“As a registered mental health nurse for over 20 years, I have worked in some amazing teams where speaking up was encouraged and welcomed, and I have also worked in environments where if you spoke up you were maybe seen as a trouble maker and concerns were ignored. I have learned that even in the best-run organisations, raising and responding to concerns can be a real challenge.

“I want Cygnet to be a provider where speaking up is the norm, and it’s encouraged, a place where people feel valued and fully supported when raising concerns about patient safety or about ways of working or things they think could be done a little bit better.

“Speaking up can take many forms. At Cygnet, there are already many channels for speaking up – from a discussion with a line manager to submitting suggestions for improvements. My role within the organisation is to give staff an extra level of support if they are worried, unsure, concerned or feel they can’t talk to someone within their line management or in their team. The board recognises and is fully supportive of this. By speaking up, the hope is that anything that is getting in the way of high-quality effective care, or that affects their working life, can be identified early and that potential harm is prevented.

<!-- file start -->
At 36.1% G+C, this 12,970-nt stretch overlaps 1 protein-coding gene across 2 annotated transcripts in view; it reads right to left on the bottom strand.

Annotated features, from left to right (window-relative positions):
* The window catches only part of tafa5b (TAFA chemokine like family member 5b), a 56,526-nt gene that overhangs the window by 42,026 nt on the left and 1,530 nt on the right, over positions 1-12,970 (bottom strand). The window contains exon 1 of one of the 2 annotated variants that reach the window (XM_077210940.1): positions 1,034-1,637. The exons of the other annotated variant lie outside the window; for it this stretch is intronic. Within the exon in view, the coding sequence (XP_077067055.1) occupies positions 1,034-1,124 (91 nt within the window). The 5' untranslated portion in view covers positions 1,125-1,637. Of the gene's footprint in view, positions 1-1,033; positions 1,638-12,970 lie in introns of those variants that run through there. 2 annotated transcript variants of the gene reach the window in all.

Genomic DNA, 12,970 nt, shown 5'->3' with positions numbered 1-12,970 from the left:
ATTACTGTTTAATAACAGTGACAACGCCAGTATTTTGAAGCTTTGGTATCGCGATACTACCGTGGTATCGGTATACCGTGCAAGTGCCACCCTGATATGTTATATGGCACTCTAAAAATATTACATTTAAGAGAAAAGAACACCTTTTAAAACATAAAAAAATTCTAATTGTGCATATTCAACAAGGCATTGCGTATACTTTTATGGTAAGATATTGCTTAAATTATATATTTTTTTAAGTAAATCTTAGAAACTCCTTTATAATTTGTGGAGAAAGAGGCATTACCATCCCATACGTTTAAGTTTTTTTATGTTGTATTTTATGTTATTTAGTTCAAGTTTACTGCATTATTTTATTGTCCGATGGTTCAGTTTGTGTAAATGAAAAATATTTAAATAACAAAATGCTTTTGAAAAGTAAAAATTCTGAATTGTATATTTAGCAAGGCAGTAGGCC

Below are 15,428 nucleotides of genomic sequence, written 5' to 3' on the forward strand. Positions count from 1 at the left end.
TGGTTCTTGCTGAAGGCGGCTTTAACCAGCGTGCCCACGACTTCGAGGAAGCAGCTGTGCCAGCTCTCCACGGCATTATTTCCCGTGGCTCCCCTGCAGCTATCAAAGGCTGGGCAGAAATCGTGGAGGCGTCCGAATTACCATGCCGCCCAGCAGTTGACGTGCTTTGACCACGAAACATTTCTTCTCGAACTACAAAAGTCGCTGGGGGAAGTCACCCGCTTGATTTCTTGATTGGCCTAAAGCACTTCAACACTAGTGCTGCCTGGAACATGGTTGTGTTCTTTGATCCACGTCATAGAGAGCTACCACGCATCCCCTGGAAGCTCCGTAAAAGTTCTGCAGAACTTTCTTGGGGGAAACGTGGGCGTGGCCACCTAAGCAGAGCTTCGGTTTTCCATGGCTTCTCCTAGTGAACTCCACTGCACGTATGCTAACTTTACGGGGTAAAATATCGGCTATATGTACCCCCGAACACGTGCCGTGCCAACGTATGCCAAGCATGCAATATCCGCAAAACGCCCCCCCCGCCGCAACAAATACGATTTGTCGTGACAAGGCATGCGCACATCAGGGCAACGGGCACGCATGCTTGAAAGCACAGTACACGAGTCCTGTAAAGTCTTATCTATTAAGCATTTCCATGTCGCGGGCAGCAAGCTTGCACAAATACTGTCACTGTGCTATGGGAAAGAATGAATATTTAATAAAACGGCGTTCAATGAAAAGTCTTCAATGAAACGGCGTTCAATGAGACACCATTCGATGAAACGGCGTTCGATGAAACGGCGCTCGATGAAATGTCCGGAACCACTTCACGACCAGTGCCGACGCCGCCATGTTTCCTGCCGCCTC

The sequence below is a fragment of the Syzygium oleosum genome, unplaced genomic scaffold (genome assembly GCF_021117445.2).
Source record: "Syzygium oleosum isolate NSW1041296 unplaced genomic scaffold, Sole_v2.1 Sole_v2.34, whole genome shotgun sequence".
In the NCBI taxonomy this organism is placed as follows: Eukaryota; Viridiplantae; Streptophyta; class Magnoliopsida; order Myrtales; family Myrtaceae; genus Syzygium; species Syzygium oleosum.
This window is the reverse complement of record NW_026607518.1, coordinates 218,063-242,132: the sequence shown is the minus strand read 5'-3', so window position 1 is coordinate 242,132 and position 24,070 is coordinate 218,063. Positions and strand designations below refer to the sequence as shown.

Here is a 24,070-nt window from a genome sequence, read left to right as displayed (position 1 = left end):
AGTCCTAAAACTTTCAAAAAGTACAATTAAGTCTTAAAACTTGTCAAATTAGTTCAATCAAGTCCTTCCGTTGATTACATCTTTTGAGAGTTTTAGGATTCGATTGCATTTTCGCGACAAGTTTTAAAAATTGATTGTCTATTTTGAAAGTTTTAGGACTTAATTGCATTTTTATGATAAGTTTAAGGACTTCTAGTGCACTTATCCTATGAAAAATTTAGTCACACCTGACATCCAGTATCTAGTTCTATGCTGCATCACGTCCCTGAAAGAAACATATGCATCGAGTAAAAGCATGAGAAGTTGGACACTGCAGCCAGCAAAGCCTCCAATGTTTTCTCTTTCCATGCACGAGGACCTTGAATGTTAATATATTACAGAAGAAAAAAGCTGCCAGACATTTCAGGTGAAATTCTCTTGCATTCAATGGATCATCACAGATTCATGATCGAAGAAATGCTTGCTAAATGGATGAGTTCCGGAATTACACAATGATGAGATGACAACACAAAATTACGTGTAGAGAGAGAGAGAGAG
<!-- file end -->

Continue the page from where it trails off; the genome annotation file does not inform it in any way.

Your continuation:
“The Freedom to Speak Up (FTSU) concept was introduced by Sir Robert Francis following a 2015 review into ‘whistleblowing’ processes within the NHS. There are three elements: improving and protecting patient safety; improving and supporting staff experience; and visually leading and promoting learning cultures that embrace continual improvement.